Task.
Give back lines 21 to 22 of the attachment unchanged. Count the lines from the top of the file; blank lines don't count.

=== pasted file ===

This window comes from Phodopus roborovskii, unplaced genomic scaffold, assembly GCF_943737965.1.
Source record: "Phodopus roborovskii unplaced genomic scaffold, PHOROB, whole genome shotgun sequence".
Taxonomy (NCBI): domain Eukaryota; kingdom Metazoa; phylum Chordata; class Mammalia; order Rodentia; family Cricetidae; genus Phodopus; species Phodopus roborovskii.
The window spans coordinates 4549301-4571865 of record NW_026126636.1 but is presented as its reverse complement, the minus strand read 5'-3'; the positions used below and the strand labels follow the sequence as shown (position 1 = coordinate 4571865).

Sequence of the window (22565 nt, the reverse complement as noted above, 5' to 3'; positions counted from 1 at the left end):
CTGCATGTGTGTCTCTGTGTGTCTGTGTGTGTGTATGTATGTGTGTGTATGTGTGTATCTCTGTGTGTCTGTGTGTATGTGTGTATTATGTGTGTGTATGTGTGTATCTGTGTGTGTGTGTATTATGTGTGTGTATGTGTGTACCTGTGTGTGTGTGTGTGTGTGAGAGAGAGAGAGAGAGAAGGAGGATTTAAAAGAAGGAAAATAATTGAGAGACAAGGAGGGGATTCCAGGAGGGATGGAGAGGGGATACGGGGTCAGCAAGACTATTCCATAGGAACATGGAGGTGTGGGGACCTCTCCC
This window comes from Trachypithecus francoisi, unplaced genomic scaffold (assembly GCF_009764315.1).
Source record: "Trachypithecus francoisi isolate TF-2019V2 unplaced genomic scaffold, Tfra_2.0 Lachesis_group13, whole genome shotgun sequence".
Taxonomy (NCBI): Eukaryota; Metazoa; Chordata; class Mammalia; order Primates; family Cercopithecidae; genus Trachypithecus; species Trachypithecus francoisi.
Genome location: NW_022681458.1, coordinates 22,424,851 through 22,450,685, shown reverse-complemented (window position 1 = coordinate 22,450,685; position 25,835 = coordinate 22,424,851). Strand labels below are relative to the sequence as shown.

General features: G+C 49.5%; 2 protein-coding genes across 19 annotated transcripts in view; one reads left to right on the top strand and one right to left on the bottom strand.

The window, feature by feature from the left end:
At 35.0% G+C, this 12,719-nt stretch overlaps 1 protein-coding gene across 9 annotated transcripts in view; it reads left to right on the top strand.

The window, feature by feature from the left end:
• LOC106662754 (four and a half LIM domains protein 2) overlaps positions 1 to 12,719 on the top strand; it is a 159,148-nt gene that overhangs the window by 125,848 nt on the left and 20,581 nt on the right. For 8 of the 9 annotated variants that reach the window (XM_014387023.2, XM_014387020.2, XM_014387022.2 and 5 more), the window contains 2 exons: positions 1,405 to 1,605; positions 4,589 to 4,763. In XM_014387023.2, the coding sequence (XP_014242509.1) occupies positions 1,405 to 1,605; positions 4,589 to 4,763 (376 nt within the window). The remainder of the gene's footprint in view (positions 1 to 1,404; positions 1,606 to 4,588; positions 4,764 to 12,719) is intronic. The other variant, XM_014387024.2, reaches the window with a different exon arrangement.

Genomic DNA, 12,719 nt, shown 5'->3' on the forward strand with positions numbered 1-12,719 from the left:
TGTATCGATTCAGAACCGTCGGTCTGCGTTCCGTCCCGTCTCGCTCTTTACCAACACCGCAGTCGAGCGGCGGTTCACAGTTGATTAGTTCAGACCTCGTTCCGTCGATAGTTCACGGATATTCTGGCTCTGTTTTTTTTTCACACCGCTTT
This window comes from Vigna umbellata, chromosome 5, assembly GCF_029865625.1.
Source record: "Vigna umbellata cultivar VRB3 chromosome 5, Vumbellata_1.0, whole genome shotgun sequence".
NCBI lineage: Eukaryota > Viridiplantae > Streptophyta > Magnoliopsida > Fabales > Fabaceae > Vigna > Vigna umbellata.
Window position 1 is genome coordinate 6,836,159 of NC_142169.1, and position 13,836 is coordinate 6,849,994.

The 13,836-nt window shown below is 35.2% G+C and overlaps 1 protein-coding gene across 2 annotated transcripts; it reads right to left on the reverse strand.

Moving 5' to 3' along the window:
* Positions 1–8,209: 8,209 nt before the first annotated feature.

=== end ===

Window position 1 is genome coordinate 6,836,159 of NC_142169.1, and position 13,836 is coordinate 6,849,994.

The 13,836-nt window shown below is 35.2% G+C and overlaps 1 protein-coding gene across 2 annotated transcripts; it reads right to left on the reverse strand.